It is only a matter of time before reports of enforcement action and prosecutions in work-related Coronavirus cases begin to feed through. To help you know what to expect, we look at a couple of similar cases that have taken place this year.
Both cases took place in the last six months and were dealt with in the West Hampshire Magistrates’ Court.
In the first case, the court imposed a fine of £20,000 plus costs on a small Hampshire-based engineering company, Lymington Precision Engineers. It failed to protect its employees from harm when dealing with metalworking fluid. This is notorious for its potential to cause both dermatitis and asthma; the effects can be severe. Had the company implemented proper controls and adopted good, safe working practices there would have been no prosecution. Amongst other things, the company had failed to provide suitable personal protective equipment and failed to implement suitable hygiene procedures. Prosecution was not conditional on any employee having suffered actual harm – it was enough for it to be proved that there was a risk and it had not been properly controlled.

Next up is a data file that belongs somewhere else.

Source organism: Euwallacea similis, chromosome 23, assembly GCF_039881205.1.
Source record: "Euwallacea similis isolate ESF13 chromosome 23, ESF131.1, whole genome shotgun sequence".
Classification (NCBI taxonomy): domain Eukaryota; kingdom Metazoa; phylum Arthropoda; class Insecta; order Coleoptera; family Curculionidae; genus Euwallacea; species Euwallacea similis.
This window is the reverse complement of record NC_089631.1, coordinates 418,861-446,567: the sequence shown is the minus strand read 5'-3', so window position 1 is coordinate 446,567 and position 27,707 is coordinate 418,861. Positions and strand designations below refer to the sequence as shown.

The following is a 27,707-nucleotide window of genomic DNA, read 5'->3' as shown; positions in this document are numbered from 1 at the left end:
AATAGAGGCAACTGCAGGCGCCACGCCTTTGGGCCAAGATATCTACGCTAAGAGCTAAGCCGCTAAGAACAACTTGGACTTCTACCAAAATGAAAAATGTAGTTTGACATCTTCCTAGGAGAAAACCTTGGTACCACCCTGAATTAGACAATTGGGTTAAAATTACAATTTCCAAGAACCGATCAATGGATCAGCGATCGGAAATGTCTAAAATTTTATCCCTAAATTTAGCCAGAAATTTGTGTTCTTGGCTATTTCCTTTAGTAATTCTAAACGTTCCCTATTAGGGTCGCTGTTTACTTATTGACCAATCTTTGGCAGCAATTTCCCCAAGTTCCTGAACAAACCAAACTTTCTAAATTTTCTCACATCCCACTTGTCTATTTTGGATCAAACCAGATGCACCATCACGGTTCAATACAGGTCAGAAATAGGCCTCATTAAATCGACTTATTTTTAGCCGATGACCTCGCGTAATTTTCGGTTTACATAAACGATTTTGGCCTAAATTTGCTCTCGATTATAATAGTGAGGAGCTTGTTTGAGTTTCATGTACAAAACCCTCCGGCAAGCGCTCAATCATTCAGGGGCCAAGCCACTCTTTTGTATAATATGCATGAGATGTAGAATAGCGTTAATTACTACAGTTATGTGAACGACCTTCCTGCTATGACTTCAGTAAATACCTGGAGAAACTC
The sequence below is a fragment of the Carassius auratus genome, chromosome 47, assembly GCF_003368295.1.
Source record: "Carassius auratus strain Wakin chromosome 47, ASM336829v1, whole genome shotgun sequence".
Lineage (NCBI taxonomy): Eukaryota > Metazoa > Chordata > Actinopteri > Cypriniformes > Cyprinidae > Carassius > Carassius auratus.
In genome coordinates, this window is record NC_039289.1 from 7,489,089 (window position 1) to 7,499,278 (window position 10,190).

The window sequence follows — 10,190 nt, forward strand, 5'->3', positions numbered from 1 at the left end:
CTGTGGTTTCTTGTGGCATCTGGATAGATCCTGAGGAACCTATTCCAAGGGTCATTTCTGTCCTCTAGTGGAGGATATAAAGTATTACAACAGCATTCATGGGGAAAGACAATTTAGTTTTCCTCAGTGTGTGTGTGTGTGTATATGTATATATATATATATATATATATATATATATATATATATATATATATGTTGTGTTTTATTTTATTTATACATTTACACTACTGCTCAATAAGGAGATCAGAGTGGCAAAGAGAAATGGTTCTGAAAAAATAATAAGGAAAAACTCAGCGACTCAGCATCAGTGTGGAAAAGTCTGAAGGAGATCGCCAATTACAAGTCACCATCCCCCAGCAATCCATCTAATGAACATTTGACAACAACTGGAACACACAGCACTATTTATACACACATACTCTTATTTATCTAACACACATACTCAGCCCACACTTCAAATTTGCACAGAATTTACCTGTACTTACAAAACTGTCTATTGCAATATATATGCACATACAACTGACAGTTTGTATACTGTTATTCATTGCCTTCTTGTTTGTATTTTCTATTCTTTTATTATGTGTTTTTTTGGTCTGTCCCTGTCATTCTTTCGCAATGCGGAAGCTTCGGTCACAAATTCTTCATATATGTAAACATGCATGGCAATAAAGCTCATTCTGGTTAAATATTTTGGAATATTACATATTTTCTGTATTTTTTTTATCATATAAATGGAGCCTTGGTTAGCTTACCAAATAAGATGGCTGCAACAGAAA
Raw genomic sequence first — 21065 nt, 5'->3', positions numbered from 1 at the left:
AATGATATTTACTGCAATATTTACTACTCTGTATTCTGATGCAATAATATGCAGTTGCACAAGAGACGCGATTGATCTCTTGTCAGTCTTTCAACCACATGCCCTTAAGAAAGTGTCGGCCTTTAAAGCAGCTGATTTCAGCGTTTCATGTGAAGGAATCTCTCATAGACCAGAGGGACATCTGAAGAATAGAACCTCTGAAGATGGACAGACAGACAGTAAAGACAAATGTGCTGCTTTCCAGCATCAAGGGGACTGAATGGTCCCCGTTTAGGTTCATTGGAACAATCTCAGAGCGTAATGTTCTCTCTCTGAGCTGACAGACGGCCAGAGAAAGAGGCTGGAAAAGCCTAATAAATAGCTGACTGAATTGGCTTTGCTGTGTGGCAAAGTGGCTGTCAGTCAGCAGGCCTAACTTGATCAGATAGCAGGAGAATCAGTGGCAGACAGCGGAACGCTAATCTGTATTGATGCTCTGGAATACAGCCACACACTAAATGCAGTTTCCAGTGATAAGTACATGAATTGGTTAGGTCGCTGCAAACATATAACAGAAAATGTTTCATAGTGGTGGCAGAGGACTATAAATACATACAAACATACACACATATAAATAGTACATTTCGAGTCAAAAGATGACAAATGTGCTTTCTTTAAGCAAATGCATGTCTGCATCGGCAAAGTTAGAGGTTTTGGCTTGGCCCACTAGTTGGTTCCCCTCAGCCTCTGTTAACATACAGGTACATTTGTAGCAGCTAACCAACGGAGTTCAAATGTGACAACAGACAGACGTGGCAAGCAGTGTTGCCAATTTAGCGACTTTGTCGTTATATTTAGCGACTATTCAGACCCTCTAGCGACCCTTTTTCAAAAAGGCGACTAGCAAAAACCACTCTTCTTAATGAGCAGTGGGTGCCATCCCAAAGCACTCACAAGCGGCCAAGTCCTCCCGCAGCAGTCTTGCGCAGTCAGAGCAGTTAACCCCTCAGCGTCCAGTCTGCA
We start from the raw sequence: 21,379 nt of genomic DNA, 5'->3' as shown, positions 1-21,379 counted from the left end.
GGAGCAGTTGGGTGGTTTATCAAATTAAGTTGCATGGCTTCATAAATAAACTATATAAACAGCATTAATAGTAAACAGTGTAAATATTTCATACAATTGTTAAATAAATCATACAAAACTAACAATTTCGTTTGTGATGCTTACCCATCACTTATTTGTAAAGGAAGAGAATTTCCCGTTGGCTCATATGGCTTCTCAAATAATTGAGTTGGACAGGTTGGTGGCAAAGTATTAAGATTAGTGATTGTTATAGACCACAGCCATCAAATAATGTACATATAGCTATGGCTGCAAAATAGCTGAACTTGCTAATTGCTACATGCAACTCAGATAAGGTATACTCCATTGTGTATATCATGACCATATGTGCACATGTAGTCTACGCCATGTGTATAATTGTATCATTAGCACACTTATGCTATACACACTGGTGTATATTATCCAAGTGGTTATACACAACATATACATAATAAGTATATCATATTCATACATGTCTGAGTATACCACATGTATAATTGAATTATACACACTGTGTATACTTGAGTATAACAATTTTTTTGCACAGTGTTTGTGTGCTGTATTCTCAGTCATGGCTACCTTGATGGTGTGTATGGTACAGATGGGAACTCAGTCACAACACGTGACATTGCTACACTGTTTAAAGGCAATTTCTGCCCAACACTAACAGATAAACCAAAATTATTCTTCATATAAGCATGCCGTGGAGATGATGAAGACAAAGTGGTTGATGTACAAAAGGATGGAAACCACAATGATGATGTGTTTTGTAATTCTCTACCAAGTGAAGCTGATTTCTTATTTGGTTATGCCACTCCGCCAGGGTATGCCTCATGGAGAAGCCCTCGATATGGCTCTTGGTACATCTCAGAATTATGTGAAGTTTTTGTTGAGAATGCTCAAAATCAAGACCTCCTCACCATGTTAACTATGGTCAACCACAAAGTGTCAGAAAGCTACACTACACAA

In the second case, a car dealership had failed to put in place control measures adequate for protecting employees from the exposure to spray paints. This could have resulted in employees suffering from respiratory illnesses. The car dealer, Harwoods Limited, was fined £120,000 plus costs. As with the first case, Harwoods would not have had a problem had they combined effective control measures and good working practices in order to minimise the risk.
It is easy to see how the subject matter of these cases is very similar to Coronavirus hazards. There were significant health risks, especially respiratory harm, and the need for the risks to be managed by effective control measures and good, safe systems of working. The cases show that the courts will be no less sympathetic when they deal with Coronavirus cases. Indeed, the fines may be much greater, given that Covid-19 is potentially in a higher category of harm.